A lyrical history of African American life that also explicates the seven principles of Kwanzaa.
Opening with Africans from many ethnic groups being ripped from their homelands in the midst of births, deaths, storytelling, and other daily occurrences, this immaculately illustrated picture book walks through a vast swath of history. This includes the Atlantic slave trade, the plight and escape of enslaved people, emancipation, northern migration, faith journeys, and more, ending with the Movement for Black Lives. Zoboi’s lyrical free verse, with occasional subtle rhymes, always speaks boldly about the lives, trials, and successes of African American people. The refrain the people remember emphasizes how memories are passed down from one generation to the next, be they positive or otherwise. Figures like Mami Wata center Africa and the African diaspora—necessary for explaining the Kwanzaa principles within the narrative. Wise’s humans, somewhat reminiscent of Jacob Lawrence’s, feel big and expansive in proportion to their surroundings, representing the outsized impact African Americans have had on United States history and culture, whether acknowledged or not. Rich, deeply saturated illustrations cover every page and show how integral African Americans have been to the creation and growth of the arts. Extensive backmatter will ground readers in the facts and spark interest for further research. (This book was reviewed digitally.)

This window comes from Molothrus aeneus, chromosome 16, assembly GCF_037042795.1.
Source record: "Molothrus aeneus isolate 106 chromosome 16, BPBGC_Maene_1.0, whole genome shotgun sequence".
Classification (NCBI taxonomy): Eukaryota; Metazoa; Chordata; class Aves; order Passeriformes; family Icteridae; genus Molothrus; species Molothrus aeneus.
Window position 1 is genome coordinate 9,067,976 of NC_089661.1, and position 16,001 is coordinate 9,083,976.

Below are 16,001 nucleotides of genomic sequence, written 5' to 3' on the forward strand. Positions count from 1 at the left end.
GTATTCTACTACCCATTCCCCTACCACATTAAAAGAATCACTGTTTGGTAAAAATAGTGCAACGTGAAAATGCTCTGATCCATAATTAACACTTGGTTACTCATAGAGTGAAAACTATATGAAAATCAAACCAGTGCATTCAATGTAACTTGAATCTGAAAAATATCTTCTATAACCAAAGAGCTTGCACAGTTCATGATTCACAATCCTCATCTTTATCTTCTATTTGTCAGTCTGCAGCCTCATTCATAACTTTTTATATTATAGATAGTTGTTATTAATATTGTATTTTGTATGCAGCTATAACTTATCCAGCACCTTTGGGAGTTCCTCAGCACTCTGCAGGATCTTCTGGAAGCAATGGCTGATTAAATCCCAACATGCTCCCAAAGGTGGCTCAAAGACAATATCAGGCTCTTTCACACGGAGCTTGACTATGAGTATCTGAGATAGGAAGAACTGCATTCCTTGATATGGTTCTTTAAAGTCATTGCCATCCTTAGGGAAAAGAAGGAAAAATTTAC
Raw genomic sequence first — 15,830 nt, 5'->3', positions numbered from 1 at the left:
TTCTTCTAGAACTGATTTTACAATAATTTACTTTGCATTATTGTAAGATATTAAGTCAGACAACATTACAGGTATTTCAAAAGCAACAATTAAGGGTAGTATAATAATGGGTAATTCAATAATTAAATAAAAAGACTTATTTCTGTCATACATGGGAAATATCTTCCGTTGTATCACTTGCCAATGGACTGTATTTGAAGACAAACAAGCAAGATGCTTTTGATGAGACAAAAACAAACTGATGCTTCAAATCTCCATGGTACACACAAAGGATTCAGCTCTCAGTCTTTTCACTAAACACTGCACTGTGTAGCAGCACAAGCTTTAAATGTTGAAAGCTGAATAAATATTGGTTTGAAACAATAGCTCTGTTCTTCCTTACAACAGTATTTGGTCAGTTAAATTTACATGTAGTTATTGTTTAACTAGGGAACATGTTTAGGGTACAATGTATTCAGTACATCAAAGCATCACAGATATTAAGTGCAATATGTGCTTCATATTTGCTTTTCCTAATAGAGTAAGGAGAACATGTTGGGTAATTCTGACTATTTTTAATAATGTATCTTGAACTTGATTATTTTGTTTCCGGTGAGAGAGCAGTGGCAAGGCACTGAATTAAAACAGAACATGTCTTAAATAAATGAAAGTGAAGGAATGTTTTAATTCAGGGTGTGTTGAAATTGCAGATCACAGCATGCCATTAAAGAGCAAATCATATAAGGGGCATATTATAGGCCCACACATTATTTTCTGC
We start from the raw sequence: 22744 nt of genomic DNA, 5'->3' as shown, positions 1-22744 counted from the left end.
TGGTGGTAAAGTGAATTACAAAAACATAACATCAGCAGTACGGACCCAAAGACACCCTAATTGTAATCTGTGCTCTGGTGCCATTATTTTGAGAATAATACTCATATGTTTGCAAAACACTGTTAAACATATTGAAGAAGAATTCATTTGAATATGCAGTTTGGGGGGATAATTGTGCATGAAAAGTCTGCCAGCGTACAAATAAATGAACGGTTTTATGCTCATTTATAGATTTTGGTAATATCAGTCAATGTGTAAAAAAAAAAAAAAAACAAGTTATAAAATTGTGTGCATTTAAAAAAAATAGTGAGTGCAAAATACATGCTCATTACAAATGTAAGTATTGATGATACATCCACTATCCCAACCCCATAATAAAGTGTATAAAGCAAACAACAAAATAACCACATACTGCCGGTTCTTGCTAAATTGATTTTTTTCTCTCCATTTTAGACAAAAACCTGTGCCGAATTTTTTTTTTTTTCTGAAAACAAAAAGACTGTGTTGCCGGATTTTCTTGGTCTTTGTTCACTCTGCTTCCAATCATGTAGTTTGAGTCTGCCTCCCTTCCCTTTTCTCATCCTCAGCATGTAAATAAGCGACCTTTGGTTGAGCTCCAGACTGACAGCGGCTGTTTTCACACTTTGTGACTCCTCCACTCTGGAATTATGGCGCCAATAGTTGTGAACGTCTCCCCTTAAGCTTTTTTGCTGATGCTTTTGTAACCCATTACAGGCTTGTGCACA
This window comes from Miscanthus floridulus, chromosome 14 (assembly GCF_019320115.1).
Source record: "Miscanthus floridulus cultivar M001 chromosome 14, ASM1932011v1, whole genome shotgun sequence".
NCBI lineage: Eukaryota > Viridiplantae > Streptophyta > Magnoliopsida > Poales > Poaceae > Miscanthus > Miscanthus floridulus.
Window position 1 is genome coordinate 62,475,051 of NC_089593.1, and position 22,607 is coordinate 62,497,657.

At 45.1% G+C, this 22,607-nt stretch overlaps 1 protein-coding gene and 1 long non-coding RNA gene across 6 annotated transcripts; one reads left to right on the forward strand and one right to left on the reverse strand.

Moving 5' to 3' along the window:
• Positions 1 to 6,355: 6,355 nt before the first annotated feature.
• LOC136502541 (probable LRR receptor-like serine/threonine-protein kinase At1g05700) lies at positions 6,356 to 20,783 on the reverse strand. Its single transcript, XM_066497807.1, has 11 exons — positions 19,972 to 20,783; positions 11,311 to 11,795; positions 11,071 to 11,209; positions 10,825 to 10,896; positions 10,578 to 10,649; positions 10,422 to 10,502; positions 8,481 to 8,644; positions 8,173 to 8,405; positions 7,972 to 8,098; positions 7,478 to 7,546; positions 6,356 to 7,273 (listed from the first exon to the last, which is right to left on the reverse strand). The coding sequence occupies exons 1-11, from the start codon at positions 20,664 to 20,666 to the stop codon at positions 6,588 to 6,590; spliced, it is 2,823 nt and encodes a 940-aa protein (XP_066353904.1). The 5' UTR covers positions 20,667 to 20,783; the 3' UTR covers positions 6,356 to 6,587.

Zoboi’s poetic retrospective breathes life into Black history narratives and reverently celebrates Black lives.(author's note, timeline, further reading) (Picture book. 7-adult)